One of the most popular questions I hear from prospective students and their parents in my time at Undergraduate Admissions is about the student-professor gap. They want to know the steps UCLA is taking to bridge that gap, and what resources/opportunities are available to undergraduate students in that regard. I would be lying if I said I never once worried about feeling lost in a big university amidst a sea of undergrad faces, but little did I realize that a “big” university means an even “bigger” diversity of resources that are available to students.
In one of those forwarded-and-forwarded-again emails that circulate the office, I caught wind of a mentoring program offered by the UCLA Emeriti/Retirees Relations Center. I jumped at the chance not only to get to know a retired professor one-on-one, but also to engage and learn from such a unique perspective about our university, academics, student life, and life at large. It seemed so esoteric (yay GRE vocab) yet so matter-of-fact that we should be seeking out unique opportunities like these.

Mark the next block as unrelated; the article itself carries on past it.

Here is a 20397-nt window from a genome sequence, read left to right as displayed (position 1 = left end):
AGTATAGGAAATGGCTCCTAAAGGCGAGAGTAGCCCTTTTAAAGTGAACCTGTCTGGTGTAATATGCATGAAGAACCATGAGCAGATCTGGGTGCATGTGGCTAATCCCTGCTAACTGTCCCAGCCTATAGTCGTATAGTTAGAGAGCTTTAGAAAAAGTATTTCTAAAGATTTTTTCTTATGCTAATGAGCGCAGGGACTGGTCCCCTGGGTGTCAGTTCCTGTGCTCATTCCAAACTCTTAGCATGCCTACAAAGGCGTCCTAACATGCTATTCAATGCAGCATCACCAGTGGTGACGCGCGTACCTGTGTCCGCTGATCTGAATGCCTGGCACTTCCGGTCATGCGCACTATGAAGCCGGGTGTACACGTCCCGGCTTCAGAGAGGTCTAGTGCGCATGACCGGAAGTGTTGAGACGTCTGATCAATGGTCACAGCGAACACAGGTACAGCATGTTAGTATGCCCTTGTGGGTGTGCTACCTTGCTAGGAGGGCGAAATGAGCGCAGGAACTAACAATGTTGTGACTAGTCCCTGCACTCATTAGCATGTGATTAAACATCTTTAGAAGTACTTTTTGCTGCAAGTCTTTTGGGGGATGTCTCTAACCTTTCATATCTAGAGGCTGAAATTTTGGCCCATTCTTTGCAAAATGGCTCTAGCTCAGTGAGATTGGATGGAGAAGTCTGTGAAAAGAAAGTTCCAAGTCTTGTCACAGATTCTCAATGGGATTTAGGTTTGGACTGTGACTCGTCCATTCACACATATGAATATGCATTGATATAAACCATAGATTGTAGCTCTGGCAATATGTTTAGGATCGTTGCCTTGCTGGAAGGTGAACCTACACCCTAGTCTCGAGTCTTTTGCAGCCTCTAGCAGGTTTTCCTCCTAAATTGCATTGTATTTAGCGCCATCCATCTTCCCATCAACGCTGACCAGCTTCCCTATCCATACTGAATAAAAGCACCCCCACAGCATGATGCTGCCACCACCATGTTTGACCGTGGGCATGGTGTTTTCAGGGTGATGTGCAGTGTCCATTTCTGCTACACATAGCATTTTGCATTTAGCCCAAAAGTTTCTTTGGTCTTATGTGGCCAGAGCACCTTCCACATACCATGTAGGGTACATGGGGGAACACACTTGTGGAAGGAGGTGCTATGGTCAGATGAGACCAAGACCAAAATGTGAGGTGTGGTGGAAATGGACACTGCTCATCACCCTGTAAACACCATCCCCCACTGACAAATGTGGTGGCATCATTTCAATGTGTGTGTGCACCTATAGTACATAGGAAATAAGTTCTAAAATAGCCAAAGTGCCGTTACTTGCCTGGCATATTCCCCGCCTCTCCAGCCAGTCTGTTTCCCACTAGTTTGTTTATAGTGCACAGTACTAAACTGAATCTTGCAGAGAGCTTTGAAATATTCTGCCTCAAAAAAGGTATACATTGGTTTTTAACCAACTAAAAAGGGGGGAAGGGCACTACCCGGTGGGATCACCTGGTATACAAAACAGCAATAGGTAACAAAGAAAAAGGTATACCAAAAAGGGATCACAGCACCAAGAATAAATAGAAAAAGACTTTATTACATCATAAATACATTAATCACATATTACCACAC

Last month, I met with my Emeriti Mentor Dr. Paul Sheats for the first time, and had a wonderful time talking over lunch about overlaps in our academic interests, my post-graduation plans, potential career paths, his teaching career at UCLA, and so on. It was great to connect over mutual interests in urban planning and classical choral experience. This Friday, I will meet again with Dr. Sheats to pick up our conversation where it left off a month ago, and he plans to check on the progress I have made on the goals I set for myself at the beginning of the quarter.
In addition to the research opportunities I’ve been given with some of the most brilliant minds at UCLA, I am most grateful for this mentoring program that brings together the university’s most experienced and its most sophomoric, creating a unique forum for interaction that is found nowhere else in the UCLA experience.